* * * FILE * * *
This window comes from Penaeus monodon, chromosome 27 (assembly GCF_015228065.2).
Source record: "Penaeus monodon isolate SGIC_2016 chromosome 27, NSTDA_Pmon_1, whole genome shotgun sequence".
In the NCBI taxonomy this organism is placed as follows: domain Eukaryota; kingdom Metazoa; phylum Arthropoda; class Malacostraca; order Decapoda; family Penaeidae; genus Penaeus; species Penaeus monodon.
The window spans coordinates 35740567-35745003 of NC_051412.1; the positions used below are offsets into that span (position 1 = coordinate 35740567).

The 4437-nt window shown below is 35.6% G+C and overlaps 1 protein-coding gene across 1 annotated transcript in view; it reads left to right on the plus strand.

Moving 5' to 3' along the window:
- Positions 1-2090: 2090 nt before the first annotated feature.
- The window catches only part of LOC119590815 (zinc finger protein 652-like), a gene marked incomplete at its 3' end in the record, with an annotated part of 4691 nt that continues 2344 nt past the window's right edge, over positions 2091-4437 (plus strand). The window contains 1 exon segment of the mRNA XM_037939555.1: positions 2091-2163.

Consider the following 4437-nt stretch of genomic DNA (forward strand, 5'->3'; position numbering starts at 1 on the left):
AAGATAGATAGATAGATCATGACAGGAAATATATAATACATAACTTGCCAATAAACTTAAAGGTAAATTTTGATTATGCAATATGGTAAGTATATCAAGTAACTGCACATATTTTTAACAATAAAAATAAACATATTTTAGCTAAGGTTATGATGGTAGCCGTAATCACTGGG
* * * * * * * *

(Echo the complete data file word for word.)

This window comes from Penaeus monodon, chromosome 27 (assembly GCF_015228065.2).
Source record: "Penaeus monodon isolate SGIC_2016 chromosome 27, NSTDA_Pmon_1, whole genome shotgun sequence".
In the NCBI taxonomy this organism is placed as follows: domain Eukaryota; kingdom Metazoa; phylum Arthropoda; class Malacostraca; order Decapoda; family Penaeidae; genus Penaeus; species Penaeus monodon.
The window spans coordinates 35740567-35745003 of NC_051412.1; the positions used below are offsets into that span (position 1 = coordinate 35740567).

The 4437-nt window shown below is 35.6% G+C and overlaps 1 protein-coding gene across 1 annotated transcript in view; it reads left to right on the plus strand.

Moving 5' to 3' along the window:
- Positions 1-2090: 2090 nt before the first annotated feature.
- The window catches only part of LOC119590815 (zinc finger protein 652-like), a gene marked incomplete at its 3' end in the record, with an annotated part of 4691 nt that continues 2344 nt past the window's right edge, over positions 2091-4437 (plus strand). The window contains 1 exon segment of the mRNA XM_037939555.1: positions 2091-2163.

Consider the following 4437-nt stretch of genomic DNA (forward strand, 5'->3'; position numbering starts at 1 on the left):
AAGATAGATAGATAGATCATGACAGGAAATATATAATACATAACTTGCCAATAAACTTAAAGGTAAATTTTGATTATGCAATATGGTAAGTATATCAAGTAACTGCACATATTTTTAACAATAAAAATAAACATATTTTAGCTAAGGTTATGATGGTAGCCGTAATCACTGGG